The other one cost card we’ve managed to pull is Time Traveling Emissary. This old man, like Witch of the Night, has no ATK. However his effect more than makes up for it. By resting him and removing the top card of your main deck from the game (remember this is a good thing for The Observer) the emissary will deal 200 damage to a resonator. 200 damage isn’t going to be killing much beyond a one cost resonator, but if a tough baddie has a bunch of damage already sitting on him, this card can be just what you need to finish it off. Plus an easy way to remove your own cards is critical to success with The Observer. It also combos remarkably well with a spell card we got in our packs, Demonflame.

Demonflame will deal 500 damage to a resonator or kill a resonator that was already damaged. So by using Time Traveling Emissary to deal damage, you can then take out any resonator you wish by following it up with Demonflame.

Moving from one cost resonators, we were also lucky to get a great two cost one as well. Vell-Savarian Dragon is a flier with 500 ATK and DEF, which is pretty good. But what makes it even better for our purposes is that when it enters the field, and whenever it attacks, it removes the top two cards of your deck. This is one of the best cards for a deck using The Observer, and having an fairly strong flier out early in the game can help you get some damage in on your opponent.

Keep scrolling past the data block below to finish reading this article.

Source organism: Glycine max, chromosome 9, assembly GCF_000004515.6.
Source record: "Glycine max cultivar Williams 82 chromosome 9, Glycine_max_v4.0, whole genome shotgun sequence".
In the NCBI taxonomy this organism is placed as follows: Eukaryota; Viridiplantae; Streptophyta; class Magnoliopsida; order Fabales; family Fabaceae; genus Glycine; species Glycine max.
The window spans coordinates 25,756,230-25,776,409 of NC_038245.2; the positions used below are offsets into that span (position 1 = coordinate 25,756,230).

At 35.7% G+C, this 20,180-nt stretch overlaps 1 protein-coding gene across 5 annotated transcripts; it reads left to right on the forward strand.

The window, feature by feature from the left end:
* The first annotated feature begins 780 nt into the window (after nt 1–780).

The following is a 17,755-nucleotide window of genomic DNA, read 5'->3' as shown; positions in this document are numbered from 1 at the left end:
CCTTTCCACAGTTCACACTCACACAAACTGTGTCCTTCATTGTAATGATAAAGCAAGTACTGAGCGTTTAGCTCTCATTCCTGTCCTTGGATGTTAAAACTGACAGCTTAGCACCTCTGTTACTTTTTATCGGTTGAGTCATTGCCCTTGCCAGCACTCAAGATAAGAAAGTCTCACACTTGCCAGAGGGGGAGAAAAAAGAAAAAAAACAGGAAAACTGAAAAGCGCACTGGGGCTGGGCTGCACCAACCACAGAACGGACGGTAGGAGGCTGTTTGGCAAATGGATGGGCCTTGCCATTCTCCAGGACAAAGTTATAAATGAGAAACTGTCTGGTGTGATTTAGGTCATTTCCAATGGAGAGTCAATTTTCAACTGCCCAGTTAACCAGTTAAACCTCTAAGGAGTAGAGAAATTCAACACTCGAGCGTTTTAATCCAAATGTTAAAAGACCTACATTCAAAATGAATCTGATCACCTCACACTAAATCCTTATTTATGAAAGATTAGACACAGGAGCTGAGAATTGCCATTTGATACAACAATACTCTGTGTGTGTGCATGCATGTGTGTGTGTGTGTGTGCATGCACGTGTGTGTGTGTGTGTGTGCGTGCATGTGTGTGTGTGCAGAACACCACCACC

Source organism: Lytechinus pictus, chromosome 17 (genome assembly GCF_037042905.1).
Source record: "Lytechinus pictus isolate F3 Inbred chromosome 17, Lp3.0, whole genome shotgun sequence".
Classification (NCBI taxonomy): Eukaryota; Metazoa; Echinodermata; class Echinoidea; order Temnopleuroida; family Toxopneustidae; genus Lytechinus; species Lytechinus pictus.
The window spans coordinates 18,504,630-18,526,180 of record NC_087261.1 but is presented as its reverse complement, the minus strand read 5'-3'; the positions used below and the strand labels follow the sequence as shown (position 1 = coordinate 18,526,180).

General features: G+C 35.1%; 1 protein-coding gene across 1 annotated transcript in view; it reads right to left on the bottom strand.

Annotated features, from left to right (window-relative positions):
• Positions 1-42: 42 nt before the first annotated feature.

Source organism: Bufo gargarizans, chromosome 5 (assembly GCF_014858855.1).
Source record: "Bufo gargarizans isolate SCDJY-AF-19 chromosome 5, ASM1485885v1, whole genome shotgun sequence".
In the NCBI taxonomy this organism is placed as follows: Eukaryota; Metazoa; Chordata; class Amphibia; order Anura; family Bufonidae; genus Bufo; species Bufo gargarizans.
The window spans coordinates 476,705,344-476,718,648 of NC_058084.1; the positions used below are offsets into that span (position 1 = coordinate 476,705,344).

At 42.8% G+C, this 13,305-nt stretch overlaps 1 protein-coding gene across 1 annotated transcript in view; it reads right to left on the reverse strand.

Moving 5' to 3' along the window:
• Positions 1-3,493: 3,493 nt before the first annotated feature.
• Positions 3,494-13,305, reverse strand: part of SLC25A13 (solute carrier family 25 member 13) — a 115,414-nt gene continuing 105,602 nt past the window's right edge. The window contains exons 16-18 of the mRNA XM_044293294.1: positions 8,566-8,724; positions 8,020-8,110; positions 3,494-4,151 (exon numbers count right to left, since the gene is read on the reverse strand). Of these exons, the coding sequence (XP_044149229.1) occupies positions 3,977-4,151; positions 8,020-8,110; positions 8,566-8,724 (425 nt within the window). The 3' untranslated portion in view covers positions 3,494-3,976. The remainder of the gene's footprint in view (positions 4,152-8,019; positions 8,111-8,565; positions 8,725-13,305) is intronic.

The last fire resonator we managed to draw was Keeper of the Past, Urthr. Upon entry she can remove two cards from your graveyard and then deal damage based on the total cost of those cards, advancing your Alisaris strategy. She also transforms, gaining 300 ATK and DEF as well as Target Attack once you have ten cards removed from the game (which shouldn’t be too hard with all your removal)

So Urthur gains some power from your removed area, let’s see how we can turn your removed from play cards into a resource. We’ve got a spell card called Memory of Disappearance that, for one will, will let you take a card in your removed area right into your hand. So you can now turn your hefty removed from game pile into a pile of cards you can choose from, using this spell to take the needed card into your hand. Since you’ll be removing more cards than you’ll be drawing normally, this is a great way to search out the cards that are key for your strategy.